In the words of Asmaa Bakr: “I have been acting like a change-maker to those around me”
Story originally published on UN Women Egypt‘s website.
Like many women in her village, Asmaa spent most of her time doing housework, then waiting for her two children and her husband to return home. And, like many women in impoverished rural areas, her family had few finances.
I live in my husband’s family home, and it is the norm for all the women in the family to stay home all day. I could even stay for 12 hours all alone in my room until my husband and children returned. This really affected me emotionally. My life turned upside down when my husband broke both his arms in an accident, leaving him at home without the ability to work. Of course, money was very tight at that time, and I found it hard to ask for help. That is when I heard about the programme. It was like the perfect solution at a time of dire need.
The programme opened a whole new world before me. Honestly, because of the way I was raised, I felt easily intimated. Thankfully, through the training I received, my communication skills improved immensely. I was put in situations that would drive me mad – like trying to close a sales deal – but I learned how to control my temper.
Getting out of the house and becoming comfortable in dealing with and being exposed to different types of people was a true turning point in my personal development and emotional well-being. Surprisingly, at my age, I always felt insecure going around alone. Now I feel independent – something I hope my kids can learn early rather than the hard way.
My journey started right after the training and receiving the seed capital to run my business. It wasn’t easy in the beginning to rent my own shop. So, like other trainees, I and my five partners decided to turn our own houses into outlets where we could sell our share of products. Knowing the needs of our neighbourhood, we began selling sanitary pads, beauty products and accessories. We soon expanded and added dairy products and juices, chocolates, and even ready-made clothes and linens.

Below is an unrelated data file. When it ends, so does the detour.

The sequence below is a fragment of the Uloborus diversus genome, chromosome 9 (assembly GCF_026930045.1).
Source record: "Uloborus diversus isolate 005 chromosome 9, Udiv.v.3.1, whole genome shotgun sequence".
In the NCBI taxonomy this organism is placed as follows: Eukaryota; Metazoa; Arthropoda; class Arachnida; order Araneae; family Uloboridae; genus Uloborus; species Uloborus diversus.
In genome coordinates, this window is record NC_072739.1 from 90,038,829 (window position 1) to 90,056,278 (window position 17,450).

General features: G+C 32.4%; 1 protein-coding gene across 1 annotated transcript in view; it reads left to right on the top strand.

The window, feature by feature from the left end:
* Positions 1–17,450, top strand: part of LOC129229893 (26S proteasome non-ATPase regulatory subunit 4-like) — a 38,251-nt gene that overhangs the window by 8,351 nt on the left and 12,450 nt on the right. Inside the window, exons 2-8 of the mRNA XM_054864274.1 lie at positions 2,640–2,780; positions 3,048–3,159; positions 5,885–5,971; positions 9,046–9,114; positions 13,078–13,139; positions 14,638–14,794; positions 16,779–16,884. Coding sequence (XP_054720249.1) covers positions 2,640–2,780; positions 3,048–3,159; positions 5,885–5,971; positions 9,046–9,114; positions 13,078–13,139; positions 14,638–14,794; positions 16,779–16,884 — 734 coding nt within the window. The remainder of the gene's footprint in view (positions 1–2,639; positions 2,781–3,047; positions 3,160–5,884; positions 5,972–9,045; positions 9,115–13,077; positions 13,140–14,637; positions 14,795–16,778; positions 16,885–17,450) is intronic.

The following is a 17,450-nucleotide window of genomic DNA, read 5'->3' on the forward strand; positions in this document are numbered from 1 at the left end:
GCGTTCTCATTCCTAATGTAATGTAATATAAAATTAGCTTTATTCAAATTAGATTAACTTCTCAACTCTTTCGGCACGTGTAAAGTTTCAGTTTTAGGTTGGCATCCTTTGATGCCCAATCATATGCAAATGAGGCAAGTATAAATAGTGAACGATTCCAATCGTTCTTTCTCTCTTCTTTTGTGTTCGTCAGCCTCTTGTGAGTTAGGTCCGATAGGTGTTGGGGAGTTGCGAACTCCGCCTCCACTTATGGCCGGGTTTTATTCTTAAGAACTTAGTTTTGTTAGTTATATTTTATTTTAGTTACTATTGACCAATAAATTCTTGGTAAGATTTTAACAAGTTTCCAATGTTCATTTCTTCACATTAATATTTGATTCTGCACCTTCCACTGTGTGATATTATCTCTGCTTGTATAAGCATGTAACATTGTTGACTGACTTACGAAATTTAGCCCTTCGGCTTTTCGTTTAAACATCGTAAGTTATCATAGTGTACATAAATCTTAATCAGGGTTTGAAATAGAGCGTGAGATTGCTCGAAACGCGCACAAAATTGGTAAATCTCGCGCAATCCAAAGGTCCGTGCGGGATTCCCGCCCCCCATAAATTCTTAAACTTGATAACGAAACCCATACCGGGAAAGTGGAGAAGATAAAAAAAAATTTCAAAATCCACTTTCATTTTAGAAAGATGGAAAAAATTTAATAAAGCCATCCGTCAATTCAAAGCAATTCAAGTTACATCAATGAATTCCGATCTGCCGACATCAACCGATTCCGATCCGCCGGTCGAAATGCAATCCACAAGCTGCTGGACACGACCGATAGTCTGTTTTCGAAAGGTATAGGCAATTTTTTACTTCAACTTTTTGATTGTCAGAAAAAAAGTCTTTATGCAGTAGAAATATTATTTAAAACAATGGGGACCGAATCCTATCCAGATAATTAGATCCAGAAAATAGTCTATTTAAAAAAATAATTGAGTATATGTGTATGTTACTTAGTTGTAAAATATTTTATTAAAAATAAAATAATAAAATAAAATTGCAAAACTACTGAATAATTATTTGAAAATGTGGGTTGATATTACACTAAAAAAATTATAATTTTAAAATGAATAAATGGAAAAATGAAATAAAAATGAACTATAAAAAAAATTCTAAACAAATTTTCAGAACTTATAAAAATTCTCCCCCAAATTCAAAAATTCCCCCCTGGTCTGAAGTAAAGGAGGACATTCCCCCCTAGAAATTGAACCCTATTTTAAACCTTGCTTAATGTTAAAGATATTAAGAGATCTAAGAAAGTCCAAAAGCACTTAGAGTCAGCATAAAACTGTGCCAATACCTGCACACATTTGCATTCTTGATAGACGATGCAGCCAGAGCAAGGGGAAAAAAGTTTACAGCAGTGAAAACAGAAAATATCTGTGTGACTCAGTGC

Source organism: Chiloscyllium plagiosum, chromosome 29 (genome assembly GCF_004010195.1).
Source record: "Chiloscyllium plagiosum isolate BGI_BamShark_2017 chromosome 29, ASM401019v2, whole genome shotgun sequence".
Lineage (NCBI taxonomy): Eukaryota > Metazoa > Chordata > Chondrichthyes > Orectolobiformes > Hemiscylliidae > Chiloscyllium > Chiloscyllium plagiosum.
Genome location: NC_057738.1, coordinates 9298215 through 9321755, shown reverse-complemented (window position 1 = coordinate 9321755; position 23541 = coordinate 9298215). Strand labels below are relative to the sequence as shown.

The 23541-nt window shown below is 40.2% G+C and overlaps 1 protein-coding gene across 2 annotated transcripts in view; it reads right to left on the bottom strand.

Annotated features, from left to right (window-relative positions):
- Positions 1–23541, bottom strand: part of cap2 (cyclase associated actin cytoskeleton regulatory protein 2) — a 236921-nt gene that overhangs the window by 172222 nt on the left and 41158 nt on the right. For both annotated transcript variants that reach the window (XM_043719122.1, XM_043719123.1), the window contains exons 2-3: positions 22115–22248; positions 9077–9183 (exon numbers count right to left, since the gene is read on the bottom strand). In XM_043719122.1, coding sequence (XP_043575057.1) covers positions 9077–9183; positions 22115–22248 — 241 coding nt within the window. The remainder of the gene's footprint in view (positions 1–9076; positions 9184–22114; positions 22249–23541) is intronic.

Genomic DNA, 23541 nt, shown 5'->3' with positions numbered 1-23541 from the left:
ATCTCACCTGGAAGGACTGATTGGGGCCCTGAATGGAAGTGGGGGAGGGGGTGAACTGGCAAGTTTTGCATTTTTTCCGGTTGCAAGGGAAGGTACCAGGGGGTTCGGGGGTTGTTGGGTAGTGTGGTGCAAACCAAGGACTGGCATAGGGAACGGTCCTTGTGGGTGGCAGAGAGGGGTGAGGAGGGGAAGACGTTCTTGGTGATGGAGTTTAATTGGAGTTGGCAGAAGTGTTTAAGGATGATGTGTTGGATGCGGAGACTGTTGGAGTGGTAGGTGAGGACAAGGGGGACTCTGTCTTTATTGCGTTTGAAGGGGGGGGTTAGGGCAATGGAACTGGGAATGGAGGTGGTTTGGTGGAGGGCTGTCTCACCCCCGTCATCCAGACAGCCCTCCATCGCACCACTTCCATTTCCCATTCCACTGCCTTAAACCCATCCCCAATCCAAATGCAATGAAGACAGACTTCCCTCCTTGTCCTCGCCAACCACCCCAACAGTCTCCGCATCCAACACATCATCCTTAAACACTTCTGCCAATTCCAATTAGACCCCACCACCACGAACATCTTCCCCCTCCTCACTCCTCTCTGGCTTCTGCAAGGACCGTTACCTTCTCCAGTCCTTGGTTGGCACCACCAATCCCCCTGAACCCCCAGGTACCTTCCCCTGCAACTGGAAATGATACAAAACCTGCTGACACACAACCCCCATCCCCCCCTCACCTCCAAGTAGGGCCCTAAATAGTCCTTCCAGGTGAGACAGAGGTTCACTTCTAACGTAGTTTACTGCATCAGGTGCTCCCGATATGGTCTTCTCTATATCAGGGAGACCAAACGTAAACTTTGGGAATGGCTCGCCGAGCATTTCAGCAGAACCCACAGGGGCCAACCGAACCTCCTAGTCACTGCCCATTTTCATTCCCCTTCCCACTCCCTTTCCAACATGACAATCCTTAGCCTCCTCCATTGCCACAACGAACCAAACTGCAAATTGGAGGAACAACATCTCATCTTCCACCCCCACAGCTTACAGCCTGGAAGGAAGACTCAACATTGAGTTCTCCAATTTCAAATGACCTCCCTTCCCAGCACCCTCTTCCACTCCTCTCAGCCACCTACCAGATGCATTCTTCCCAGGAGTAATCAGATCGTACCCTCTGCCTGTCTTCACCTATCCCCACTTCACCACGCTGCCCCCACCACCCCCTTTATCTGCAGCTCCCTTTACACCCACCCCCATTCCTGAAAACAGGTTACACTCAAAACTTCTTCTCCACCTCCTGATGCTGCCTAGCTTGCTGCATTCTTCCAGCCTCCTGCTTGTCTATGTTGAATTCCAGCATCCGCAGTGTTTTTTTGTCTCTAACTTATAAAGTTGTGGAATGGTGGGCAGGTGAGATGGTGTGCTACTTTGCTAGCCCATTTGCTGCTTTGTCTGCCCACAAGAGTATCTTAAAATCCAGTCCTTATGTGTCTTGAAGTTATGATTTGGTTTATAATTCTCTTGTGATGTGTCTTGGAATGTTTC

Now, we are well known around the area, and we have built bridges of trust with a wide base of customers. We have even succeeded in becoming wholesalers and sourcing local supermarkets.
The situation at home has improved drastically. Most importantly, I have been acting like a change-maker to those around me. I don’t ask for financial support – something that I always wished for and never believed was possible with my intermediate level of education. People like me are mostly jobless, working on farms in vulnerable situations, or in the best-case scenario are married to a husband who is always able to provide. Now I can provide for my children and support my husband too. From the profits I saved, I was even able to buy a new stove, fridge, water heater and semiautomatic washing machine – lot of stuff that made my life easier at home and which I never dreamed of having until I earned my own money and had a say over it.
I feel how much I have advanced in my knowledge, experience, and exposure. I am a businesswoman and a proud wife who has crafted her own identity.”
The “Stimulating Equal Opportunities for Women Entrepreneurs” brochure summarizes the results of the strong partnership between UN Women and Procter and Gamble (P&G) that started in 2017 in support of women’s economic empowerment in Egypt and promote greater diversity and inclusion through equipping women entrepreneurs with the skills and support they need to access opportunities as potential suppliers and distributors. Women received trainings on business development, marketing, sales techniques, financial management and soft skills. Afterwards, selected women obtained funding to establish their own private business in the retail industry with many being integrated in the distribution channel of many large corporates including P&G, Juhayna, and Mars.
The “Stimulating Equal Opportunities for Women Entrepreneurs” programme is implemented in Beni Suef and Minya, within the framework of the global P&G/UN Women programme. This project is part of UN Women’s wider Women’s Economic Empowerment portfolio in Egypt, which is implemented in partnership with the Government of Egypt and in collaboration with the private sector.